Black Boys to Men: A Big Deal But We Need Much More

It is hard to understand why black people have not put more effort into cultivating the specific relationship between black men and boys. Among the many possible reasons given is the overall general knock on black men: a lack of sensitivity.

Well that certainly was not in evidence a few Saturdays ago when Donald Dixson held his annual Boyz to Men Breakfast at Jefferson High School. There is something inherently powerful when a significant mass of black men come together for the best of purposes. I often reminisce about the Million Man March, which will mark its 20th anniversary in October of this year. The symbolism of both events, equally peaceful, thoughtful, inspiring and challenging, is evidence of the powerful impact black men can have on each other.

And while sensitivity, caring and understanding was clearly demonstrated at the Saturday breakfast, one could not help sense the raw awareness that these types of meetings may eventually determine the very survival of black men. The statistics on us are utterly depressing in just about every area, unemployment, low education levels, poor health, little business ownership, substance abuse, and incarceration. These relationship building meetings can certainly be part of the solution.

And that Saturday meeting presented a ray of hope and inspiration for me and many others in the room. Given that the meeting was a structured event with an opening, orientation, actual breakfast, exercises designed to solicit information, a getting acquainted session, substantive dialogue and a closing, the allotted three hours went by fast. It was a clear acknowledgement that as a group, black men are in trouble and must work extra hard and do all we can now to save ourselves.

The question is, will we mount a full out campaign to make these efforts, or will we revert to the same old model of asking other to do for us what we will not do for ourselves. Convening regular meetings to have discussions is important and a good first step. But how do we strengthen these relationships in our everyday activities at work and play. It will not take much to implement the play elements if we bring the resources together. But the work piece will require mammoth effort, organizing and commitment. Here are a few not so radical ideas to consider: targeted career interventions; individual youth career advocates; regional coordinated career pipelines; long term tracking and evaluation schemes; and finally, maximizing and expanding residential training centers like Job Corps.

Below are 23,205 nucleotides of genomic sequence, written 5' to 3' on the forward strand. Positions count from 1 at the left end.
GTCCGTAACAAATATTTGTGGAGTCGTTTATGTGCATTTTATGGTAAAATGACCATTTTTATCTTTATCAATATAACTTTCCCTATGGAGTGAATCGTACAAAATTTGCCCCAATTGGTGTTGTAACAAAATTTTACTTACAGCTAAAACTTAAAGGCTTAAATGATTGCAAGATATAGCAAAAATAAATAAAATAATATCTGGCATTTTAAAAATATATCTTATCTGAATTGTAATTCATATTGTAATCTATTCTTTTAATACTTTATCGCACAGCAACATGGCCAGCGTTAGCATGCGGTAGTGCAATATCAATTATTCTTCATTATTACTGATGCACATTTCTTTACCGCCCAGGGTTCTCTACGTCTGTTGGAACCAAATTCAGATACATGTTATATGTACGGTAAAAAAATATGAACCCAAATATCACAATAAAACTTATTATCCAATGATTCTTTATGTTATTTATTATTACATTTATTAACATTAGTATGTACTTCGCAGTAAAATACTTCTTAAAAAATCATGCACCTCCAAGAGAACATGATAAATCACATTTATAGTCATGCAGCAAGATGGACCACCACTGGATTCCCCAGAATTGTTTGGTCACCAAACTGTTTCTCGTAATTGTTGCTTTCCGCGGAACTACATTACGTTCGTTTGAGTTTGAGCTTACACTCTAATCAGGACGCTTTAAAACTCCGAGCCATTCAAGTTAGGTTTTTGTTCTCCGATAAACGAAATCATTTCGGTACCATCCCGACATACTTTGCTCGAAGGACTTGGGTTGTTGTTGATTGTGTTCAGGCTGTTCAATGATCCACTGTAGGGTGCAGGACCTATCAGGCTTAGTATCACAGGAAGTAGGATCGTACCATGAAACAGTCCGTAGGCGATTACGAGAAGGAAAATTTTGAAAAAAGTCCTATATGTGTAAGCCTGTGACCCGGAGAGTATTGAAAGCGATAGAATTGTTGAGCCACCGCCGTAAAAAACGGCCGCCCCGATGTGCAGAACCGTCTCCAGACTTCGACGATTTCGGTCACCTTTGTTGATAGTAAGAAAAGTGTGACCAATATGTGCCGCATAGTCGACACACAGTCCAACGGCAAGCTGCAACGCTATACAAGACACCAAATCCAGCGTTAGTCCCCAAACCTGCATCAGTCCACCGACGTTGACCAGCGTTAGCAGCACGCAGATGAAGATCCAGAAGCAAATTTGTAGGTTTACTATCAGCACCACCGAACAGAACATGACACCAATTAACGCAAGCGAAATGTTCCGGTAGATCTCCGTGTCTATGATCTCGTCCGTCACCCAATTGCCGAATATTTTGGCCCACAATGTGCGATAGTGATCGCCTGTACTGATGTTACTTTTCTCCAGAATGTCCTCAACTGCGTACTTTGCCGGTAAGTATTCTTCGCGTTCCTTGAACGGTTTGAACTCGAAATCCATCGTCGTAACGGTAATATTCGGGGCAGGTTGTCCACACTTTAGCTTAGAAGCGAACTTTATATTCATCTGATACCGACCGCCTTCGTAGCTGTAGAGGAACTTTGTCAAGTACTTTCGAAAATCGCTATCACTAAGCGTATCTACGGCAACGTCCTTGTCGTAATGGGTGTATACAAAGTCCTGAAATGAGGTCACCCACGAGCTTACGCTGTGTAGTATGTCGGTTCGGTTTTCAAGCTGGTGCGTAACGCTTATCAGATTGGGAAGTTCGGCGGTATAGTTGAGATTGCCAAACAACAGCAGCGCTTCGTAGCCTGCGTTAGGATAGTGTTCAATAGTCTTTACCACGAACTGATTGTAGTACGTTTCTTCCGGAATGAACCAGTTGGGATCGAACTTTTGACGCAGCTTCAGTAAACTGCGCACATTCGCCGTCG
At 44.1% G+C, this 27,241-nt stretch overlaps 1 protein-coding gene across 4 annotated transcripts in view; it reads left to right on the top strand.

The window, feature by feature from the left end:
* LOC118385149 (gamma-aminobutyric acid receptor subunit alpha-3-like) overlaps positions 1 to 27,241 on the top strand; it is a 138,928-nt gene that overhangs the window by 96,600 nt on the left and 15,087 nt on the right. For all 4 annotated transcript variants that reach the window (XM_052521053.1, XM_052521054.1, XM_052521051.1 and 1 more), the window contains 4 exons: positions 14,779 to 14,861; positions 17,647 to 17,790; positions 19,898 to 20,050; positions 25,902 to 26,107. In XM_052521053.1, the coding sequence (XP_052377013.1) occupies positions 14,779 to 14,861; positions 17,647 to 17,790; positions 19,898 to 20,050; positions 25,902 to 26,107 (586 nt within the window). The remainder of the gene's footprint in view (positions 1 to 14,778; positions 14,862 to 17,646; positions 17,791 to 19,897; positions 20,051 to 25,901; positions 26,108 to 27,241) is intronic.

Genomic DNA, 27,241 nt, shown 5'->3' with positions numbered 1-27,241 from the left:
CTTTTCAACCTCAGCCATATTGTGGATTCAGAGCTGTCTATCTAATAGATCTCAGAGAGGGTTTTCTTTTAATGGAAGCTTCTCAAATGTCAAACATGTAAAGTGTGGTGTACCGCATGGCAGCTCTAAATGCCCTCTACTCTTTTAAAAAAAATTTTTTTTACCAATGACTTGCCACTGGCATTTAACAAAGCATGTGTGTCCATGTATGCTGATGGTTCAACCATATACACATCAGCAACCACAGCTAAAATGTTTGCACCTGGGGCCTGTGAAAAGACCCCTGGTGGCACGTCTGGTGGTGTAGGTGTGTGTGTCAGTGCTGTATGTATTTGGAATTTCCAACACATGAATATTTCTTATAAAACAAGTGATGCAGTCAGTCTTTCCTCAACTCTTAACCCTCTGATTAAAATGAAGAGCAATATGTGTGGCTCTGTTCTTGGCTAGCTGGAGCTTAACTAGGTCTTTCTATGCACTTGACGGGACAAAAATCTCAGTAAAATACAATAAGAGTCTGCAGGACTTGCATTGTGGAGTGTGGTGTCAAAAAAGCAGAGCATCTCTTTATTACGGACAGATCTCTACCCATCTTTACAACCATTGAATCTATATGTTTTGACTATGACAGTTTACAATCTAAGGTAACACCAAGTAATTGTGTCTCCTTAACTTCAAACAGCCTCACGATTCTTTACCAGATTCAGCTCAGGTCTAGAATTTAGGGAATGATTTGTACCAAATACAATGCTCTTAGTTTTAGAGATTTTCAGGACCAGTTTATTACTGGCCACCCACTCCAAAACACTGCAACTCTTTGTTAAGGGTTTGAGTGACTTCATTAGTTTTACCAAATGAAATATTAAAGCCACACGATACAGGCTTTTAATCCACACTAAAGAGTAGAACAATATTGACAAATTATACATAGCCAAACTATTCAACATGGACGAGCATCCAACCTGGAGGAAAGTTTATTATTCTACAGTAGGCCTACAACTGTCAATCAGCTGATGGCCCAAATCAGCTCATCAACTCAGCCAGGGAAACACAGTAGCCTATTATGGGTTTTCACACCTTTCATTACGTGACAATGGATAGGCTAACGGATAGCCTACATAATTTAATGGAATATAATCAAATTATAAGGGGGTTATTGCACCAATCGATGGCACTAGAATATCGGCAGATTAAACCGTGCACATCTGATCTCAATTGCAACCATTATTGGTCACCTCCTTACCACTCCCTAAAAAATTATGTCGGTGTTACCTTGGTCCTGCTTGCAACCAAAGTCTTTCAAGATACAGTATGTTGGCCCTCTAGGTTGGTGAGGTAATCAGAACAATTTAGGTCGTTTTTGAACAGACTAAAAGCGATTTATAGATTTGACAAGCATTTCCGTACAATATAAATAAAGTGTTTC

The Donald Dixon event’s driven approach is very much needed, but it needs to be a part of a long range continuum. It has to be connected to measurable outcomes that make a substantial difference, and we must start now.

Does Diversity “Equal” Equity?

not equalCan black people really believe there are serious efforts to erase decades of racial discrimination impacts through a current push for diversity? Are Blacks in Portland being asked to sublimate their race issues in favor of a white-controlled and -perpetuated diversity agenda?

This might also explain why black people are so passive in demanding their rightful share of what they’ve worked for and deserve as black American citizens. Just who is comforted by this diversity label? For whatever reason black people are engaged in seeking fairness for other groups rather unwaveringly seeking results in their own interest

For example, recently a few black people, citing a lack of diversity, challenged a newly-developed seven-member minority business commission which included four black members. Can it be only in Portland where Blacks in a public meeting have the audacity to complain about the over-representation of other Blacks for the sake of racial diversity? But as we have seen in Baltimore, racial composition does not necessarily translate into equal treatment. To say it another way, having black faces associated with an issue does not necessarily guarantee satisfactory results for Blacks.

On the other hand, and similar also to Baltimore, we have seen what happens when black people are treated like caged rats: there’s explosive responses, outrage and expressions of violent contempt for their horrendous conditions. In the intervening periods, how does one explain black people’s incredible ability to tolerate endless indignities and humiliations until pushed to the brink?  Maybe we can blame it on what Portland’s own Dr. Joy DeGruy describes as “post traumatic slave syndrome”. Or maybe it is just a perverted version of the Stockholm syndrome. But can we correctly conclude that white people’s indifference or complacency is because of black peoples’ passivity?

I’m no sociologist but I do know if a people are treated like animals, eventually they begin to behave like them. Anyone who has spent time in the ‘real’ Baltimore knows that many blacks, like in many other urban cities, are truly living like animals. No one condones violence, but we understand why it exists.

This is why it’s important to keep asking this all-important question. Can Portland buck the national trend and treat its black citizens as equals in all respects?

Image credit:  BOONDOCKS © 2005 Adelaide Productions, Inc.